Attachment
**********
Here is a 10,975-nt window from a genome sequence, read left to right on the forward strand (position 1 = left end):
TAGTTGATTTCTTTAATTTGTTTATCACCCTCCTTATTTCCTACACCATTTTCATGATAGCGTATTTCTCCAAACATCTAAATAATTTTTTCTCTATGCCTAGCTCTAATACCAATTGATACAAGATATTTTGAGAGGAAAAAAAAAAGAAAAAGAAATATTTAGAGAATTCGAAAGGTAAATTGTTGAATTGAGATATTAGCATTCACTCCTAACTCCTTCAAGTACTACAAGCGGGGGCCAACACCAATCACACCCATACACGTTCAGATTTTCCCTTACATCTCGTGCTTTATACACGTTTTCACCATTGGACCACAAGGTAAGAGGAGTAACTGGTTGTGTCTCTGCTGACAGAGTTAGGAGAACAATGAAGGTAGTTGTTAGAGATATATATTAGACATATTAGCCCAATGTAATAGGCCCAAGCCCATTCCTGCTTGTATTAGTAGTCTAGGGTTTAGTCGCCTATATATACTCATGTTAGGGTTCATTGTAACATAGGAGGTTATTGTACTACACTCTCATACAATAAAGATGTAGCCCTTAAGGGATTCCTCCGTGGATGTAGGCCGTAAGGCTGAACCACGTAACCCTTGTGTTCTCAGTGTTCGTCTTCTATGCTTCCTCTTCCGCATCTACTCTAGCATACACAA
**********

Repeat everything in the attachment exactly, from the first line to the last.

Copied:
Here is a 10,975-nt window from a genome sequence, read left to right on the forward strand (position 1 = left end):
TAGTTGATTTCTTTAATTTGTTTATCACCCTCCTTATTTCCTACACCATTTTCATGATAGCGTATTTCTCCAAACATCTAAATAATTTTTTCTCTATGCCTAGCTCTAATACCAATTGATACAAGATATTTTGAGAGGAAAAAAAAAAGAAAAAGAAATATTTAGAGAATTCGAAAGGTAAATTGTTGAATTGAGATATTAGCATTCACTCCTAACTCCTTCAAGTACTACAAGCGGGGGCCAACACCAATCACACCCATACACGTTCAGATTTTCCCTTACATCTCGTGCTTTATACACGTTTTCACCATTGGACCACAAGGTAAGAGGAGTAACTGGTTGTGTCTCTGCTGACAGAGTTAGGAGAACAATGAAGGTAGTTGTTAGAGATATATATTAGACATATTAGCCCAATGTAATAGGCCCAAGCCCATTCCTGCTTGTATTAGTAGTCTAGGGTTTAGTCGCCTATATATACTCATGTTAGGGTTCATTGTAACATAGGAGGTTATTGTACTACACTCTCATACAATAAAGATGTAGCCCTTAAGGGATTCCTCCGTGGATGTAGGCCGTAAGGCTGAACCACGTAACCCTTGTGTTCTCAGTGTTCGTCTTCTATGCTTCCTCTTCCGCATCTACTCTAGCATACACAA